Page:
Returning: The past can seep into the present when it's least expected A LETTER FROM DALLAS

November 25, 1990|By Diane Winston | Diane Winston,Diane Winston is a reporter for The Sun.

Dallas When a friend suggested lunch at a new Italian restaurant, how could I say no? Especially when she said it was her very favorite place and the spot she took all out-of-town friends.

To her, I was an out-of-town friend. To me, I was back home.

I left Dallas 13 months earlier but, whenever I located myself in space -- like Dorothy dreaming of Kansas -- that's where I'd be.

Missing Dallas made me an easy mark.

I know. I once disdained it, too.

On my first trip to the city, to cover a convention, I wondered how soon I could leave. The open spaces, thick accents and queasy sense this city killed President Kennedy made me want to take multiple showers. Later, when I was offered a job here, I marveled at destiny's cruel deal. Was I being punished? Tested? Paying for a past life? I could not imagine a destination where I had less desire to be.

What happened? Places are like people. You fall hardest when you least expect it. When you think you have nothing in common, each discovery feels richer and deeper, stronger and surer. In Dallas, I fell in love with the contradictions -- bankers and Baptists, blue laws and video bars, Stetsons and spandex.

Still, I'm not naive. Dallas can be a cruel place. The public's mean streak runs as wide as its piety runs deep -- and the mix isn't pretty.

But that's another story.

This story begins with a restaurant named "Pente," which in Italian means shade.

Pente is in Deep Ellum -- a cross-section of downtown streets which Dallusians like to think of as their version of Soho, Manhattan's past-hip art district. Years ago, Deep Ellum was peopled by Jewish merchants and African-American blues musicians. But, in the past decade, there's been a slow boom of art galleries, dance clubs, nouvelle cuisineries, and retro clothing stores.

Pente was a high-tech place with glossy floors and walls, exposed pipes and a black bar. You could see the chefs through a glass window in the back, and the waiters all looked foreign.

The sense I had been here before sneaked up on me. In fact, I had been undressed here before. Pente had been Pentimento -- a clothing store where I tried on chic dresses and narrow-cut blouses.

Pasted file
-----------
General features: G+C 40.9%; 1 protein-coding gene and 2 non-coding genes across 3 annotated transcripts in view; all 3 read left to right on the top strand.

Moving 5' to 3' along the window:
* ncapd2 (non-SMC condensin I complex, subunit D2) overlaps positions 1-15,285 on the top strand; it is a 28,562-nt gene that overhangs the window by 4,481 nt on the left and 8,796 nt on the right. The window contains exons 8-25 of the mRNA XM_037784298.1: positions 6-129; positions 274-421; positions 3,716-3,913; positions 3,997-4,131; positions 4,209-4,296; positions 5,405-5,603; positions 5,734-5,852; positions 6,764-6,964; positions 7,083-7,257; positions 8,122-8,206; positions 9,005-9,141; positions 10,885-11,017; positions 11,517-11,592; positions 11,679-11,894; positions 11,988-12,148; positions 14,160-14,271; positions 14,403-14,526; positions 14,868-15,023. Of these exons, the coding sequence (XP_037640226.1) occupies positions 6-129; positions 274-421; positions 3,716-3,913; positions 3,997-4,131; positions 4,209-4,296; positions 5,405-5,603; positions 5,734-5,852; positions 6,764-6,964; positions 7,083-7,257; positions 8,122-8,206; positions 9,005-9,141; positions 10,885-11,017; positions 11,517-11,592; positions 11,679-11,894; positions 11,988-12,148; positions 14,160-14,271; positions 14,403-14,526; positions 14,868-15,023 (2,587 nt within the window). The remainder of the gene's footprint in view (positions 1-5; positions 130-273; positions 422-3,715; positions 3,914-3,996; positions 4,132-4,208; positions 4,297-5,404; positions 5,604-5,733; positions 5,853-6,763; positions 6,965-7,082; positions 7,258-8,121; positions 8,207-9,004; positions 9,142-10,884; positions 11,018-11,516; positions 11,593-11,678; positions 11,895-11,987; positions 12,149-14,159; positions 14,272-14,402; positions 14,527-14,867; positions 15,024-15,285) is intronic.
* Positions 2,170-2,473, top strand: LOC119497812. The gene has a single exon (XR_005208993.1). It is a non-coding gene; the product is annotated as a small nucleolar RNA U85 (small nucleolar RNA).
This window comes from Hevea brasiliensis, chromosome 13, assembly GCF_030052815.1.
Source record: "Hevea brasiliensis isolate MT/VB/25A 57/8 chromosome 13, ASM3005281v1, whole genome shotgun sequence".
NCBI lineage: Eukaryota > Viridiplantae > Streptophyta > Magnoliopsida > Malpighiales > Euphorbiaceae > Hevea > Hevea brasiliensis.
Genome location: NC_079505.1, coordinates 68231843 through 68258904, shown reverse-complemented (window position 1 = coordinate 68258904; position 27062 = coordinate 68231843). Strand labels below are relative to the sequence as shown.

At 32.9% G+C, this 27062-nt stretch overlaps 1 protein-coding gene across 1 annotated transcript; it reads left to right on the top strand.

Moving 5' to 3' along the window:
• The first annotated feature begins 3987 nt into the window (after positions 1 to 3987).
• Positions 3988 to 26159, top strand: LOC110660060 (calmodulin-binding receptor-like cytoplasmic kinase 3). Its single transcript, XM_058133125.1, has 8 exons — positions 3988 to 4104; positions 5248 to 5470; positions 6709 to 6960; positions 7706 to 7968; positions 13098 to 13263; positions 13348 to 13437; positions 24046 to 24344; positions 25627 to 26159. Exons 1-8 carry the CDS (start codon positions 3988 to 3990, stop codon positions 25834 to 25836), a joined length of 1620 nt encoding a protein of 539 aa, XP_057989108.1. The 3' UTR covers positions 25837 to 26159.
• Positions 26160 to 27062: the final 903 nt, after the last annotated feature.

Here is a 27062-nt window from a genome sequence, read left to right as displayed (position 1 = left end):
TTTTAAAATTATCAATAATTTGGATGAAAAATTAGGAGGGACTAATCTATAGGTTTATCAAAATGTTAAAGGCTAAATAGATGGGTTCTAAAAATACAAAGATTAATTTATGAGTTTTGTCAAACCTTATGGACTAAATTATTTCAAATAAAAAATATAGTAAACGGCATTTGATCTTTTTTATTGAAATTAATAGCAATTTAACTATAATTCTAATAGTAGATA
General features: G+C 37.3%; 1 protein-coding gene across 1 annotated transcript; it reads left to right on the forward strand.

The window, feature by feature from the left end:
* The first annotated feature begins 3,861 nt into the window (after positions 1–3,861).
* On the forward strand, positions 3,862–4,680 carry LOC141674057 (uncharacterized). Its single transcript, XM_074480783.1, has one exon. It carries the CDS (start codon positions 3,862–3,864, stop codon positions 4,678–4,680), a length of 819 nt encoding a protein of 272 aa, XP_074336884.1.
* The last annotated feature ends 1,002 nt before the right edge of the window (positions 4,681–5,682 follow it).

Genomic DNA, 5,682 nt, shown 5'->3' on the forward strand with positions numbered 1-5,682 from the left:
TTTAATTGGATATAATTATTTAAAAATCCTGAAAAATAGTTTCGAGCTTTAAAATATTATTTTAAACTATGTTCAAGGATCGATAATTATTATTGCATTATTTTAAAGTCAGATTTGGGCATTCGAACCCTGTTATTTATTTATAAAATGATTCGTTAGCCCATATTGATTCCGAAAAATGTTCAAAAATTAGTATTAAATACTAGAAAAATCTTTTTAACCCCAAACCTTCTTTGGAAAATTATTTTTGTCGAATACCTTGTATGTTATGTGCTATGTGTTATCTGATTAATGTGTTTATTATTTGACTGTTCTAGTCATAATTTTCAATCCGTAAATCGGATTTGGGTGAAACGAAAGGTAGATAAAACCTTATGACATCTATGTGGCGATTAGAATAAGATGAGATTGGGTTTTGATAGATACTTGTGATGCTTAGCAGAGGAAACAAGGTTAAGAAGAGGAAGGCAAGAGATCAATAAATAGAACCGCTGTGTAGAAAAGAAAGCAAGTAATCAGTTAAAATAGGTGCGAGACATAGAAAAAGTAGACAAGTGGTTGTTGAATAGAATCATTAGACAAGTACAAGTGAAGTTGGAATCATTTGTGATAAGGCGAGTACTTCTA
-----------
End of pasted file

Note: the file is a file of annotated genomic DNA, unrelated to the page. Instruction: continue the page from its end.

The realization I was eating where I once stood naked and vulnerable -- the clothes fitted very badly -- made me uncomfortable. The idea of one incarnation seeping out into another was jarring.

But what seemed jarring to me was not necessarily unusual for Dallas. In a place where newness and change are constant, history has an uneasy way of slipping into the frame.

I had a similar feeling when I visited the exhibit commemorating the Kennedy assassination. The memorial, located in the old Texas School Book Depository, took 26 years to build. The building's walls and floors are rough and unchanged, but the feel of the place is squeaky-new, spanky-clean.

The exhibition, which is the latest in movable panels, video installations, film presentation, almost feels as if it is about something which occurred long ago and far away.

Until you walk into the front room and look out a window.

Out there is the highway. The grassy knoll. Dealey Plaza. You can see the motorcade, hear the gunshots, smell the panic. The horror and fear of that November morning can still bleed into a clear summer day.

It's pentimento.

It's like that in politics here, too. Clayton Williams' gubernatorial campaign projected the image of a successful businessmen. Here was the modern corporate captain eager to run state government with the leanness and meanness which made him a West Texas millionaire.

But then other images began to ooze through.

Some were pleasant -- lulling idylls of a man on a horse, a frontiersman staking his claim.

Others were cruder -- startling revelations of a man who treated women like meat, a chiseler who could excuse himself from paying taxes.

The night I came to Dallas, the newscasts led with Mr. Williams' refusal to shake Ann Richards' hand. Mr. Williams believed he was playing the role of a tough, straight-shooting politician; voters saw something else.

They saw something of the past -- a mean-spiritedness, a contemptuousness, a seething hatred which even their sullied souls could not abide.

They saw the angry crowd which had spit on Lyndon Johnson, the hostile mob which knocked Adlai Stevenson on the head, the boldface newspaper headlines which excoriated John F. Kennedy.

They saw the ugly images which the new South was supposed to hide.

That day, when Clayton Williams refused to shake his opponents' hand, the past seeped into the present. Pentimento did him in.

It was several days later that I lunched at Pente. I guess I shouldn't have had wine. I spent too much time reminiscing about clothes which didn't fit. It wasn't until the sharp bite of coffee set me straight that I let it go. That I could see the images of the past had no more power.

Things change. The past need not obscure the present. I picked up the check.

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